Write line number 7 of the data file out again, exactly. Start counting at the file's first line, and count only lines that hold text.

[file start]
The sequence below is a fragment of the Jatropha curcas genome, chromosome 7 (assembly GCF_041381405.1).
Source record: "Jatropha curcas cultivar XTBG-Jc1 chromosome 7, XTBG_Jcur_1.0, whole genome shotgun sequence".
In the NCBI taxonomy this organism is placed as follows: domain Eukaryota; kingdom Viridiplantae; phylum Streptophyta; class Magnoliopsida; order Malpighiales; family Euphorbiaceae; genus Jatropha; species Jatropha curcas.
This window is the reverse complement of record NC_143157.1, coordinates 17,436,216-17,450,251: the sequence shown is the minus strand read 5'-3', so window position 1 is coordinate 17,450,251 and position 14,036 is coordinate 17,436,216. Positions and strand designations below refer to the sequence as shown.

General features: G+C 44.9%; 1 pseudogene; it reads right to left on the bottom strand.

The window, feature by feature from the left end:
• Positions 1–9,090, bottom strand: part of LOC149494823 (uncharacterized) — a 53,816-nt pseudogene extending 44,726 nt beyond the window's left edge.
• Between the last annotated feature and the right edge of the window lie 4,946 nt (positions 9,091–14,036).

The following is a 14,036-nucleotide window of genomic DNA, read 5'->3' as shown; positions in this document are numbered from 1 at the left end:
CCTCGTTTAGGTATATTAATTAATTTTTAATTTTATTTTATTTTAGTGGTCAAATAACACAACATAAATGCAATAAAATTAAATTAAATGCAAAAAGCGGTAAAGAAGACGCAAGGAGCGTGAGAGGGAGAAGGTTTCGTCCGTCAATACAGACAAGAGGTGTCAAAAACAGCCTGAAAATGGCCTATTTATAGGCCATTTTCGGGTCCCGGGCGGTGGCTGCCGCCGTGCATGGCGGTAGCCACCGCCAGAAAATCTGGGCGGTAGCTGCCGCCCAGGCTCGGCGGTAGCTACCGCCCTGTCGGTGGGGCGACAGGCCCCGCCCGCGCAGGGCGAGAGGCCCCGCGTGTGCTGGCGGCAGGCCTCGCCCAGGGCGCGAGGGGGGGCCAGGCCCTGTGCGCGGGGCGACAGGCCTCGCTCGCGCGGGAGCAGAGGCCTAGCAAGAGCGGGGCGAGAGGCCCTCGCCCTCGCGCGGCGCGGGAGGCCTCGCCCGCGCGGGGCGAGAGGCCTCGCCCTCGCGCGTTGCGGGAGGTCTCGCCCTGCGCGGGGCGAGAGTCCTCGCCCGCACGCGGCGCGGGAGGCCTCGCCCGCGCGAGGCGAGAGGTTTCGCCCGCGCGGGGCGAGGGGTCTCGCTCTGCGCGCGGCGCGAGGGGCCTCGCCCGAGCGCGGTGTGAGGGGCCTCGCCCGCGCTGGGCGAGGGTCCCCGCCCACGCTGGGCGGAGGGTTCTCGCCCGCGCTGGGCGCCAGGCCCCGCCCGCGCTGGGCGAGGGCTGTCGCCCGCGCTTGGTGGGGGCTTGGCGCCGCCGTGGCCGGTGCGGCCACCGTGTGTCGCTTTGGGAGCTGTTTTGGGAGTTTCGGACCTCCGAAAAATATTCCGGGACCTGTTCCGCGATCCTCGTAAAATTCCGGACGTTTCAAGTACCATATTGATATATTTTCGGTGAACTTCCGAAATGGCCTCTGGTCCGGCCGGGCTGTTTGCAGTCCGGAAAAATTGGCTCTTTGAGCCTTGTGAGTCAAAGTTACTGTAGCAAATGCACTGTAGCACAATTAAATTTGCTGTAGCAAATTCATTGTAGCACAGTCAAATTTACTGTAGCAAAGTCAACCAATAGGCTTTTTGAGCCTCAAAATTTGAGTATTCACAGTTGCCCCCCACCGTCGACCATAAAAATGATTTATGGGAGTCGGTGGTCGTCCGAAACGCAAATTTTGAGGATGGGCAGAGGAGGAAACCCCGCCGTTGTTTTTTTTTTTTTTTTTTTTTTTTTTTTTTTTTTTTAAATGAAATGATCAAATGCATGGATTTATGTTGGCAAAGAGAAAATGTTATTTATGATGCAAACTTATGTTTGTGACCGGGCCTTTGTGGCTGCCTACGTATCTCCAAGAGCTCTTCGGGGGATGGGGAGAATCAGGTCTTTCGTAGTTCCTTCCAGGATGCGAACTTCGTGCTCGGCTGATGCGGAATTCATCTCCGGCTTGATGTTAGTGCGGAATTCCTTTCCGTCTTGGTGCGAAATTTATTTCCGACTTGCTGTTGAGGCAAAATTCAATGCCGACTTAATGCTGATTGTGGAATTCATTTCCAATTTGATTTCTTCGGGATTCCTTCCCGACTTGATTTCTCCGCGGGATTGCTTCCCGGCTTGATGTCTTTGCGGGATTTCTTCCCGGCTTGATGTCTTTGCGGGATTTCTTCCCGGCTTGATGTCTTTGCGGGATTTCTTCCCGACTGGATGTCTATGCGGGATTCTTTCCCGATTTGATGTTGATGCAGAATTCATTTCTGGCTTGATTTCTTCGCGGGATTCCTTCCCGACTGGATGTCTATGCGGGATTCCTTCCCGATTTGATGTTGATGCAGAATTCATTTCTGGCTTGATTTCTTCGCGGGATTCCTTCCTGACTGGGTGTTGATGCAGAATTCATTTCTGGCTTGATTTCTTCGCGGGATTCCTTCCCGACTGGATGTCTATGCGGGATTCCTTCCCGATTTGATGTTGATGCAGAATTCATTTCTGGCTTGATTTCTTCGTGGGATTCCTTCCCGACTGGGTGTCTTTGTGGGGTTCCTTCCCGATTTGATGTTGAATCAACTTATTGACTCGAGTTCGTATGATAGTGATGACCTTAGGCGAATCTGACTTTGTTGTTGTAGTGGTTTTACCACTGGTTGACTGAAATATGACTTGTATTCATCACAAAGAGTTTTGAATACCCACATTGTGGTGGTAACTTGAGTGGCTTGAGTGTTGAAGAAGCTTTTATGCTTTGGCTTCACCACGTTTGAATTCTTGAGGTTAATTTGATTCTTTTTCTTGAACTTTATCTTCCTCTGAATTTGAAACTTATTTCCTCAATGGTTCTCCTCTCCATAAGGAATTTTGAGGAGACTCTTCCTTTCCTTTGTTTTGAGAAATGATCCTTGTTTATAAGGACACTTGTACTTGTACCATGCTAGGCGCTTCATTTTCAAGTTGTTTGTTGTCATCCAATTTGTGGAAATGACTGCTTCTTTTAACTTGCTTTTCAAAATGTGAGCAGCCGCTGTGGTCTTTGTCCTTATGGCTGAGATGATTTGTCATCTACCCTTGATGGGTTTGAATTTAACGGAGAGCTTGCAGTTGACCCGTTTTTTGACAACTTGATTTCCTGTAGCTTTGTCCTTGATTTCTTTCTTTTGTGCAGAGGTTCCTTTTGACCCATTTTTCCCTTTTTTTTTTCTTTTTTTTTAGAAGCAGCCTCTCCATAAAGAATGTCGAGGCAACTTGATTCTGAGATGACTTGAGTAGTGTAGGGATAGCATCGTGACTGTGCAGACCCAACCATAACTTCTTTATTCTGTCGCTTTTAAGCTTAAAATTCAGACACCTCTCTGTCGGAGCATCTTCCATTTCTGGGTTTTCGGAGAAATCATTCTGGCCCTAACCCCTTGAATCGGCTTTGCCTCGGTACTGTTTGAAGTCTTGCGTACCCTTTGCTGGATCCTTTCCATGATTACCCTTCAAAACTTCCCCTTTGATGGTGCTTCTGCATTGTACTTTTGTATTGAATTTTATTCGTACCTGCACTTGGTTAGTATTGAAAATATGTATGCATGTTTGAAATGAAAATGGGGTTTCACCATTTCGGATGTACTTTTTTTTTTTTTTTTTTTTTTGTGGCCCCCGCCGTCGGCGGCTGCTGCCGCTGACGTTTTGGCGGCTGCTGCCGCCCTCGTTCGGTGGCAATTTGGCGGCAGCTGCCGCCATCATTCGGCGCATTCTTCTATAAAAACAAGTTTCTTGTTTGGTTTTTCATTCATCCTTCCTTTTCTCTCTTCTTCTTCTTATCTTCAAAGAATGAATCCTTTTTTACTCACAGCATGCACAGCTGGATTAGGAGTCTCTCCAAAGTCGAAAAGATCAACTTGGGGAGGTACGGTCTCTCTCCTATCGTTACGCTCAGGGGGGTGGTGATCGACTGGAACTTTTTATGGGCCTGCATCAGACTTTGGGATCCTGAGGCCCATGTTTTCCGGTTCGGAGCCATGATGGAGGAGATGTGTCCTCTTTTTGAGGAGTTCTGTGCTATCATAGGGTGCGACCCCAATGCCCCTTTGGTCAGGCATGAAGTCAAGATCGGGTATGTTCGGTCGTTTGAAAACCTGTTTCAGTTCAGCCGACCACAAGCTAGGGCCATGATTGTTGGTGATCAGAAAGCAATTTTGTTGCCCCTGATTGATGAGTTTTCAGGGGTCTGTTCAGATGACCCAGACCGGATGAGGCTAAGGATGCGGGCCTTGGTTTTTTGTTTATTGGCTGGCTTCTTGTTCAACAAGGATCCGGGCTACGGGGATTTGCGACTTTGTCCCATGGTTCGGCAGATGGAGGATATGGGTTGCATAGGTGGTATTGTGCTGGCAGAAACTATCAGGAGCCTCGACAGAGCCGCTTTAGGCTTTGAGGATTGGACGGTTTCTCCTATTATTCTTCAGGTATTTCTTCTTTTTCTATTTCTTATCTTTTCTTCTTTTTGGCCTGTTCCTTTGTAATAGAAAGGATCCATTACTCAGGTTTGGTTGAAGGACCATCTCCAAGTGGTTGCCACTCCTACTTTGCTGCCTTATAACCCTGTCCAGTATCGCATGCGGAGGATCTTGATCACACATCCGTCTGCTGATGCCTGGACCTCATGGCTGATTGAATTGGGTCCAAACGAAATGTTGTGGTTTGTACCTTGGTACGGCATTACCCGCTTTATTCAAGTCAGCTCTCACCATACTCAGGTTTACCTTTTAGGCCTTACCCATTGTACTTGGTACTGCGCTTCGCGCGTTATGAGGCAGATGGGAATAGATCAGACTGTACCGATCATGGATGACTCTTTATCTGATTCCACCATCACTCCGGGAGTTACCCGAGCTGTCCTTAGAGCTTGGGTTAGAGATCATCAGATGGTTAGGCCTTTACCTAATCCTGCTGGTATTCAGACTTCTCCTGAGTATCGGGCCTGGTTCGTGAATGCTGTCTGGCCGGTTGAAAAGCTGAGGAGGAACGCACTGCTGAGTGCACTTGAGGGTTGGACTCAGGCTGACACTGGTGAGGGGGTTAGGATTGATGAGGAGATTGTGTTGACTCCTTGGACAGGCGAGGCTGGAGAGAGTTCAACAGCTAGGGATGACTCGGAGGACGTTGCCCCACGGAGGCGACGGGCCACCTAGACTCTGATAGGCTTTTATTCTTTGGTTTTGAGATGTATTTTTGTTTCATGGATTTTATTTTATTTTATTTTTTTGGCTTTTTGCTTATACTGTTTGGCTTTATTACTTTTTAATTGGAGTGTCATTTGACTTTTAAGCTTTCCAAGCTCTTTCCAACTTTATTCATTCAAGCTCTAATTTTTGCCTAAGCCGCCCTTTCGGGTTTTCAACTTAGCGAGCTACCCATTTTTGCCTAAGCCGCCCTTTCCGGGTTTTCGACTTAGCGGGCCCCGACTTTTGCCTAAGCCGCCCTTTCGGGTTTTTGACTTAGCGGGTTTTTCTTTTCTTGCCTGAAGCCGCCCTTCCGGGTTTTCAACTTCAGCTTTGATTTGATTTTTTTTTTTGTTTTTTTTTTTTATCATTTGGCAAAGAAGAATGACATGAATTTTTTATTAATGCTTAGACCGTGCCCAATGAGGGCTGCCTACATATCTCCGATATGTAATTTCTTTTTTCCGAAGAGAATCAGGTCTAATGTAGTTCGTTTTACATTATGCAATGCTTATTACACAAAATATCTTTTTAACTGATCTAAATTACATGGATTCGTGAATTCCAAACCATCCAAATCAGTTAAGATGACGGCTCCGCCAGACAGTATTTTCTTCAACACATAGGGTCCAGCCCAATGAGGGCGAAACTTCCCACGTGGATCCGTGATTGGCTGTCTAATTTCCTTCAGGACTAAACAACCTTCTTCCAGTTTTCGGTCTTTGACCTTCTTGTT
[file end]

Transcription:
• Positions 1–9,090, bottom strand: part of LOC149494823 (uncharacterized) — a 53,816-nt pseudogene extending 44,726 nt beyond the window's left edge.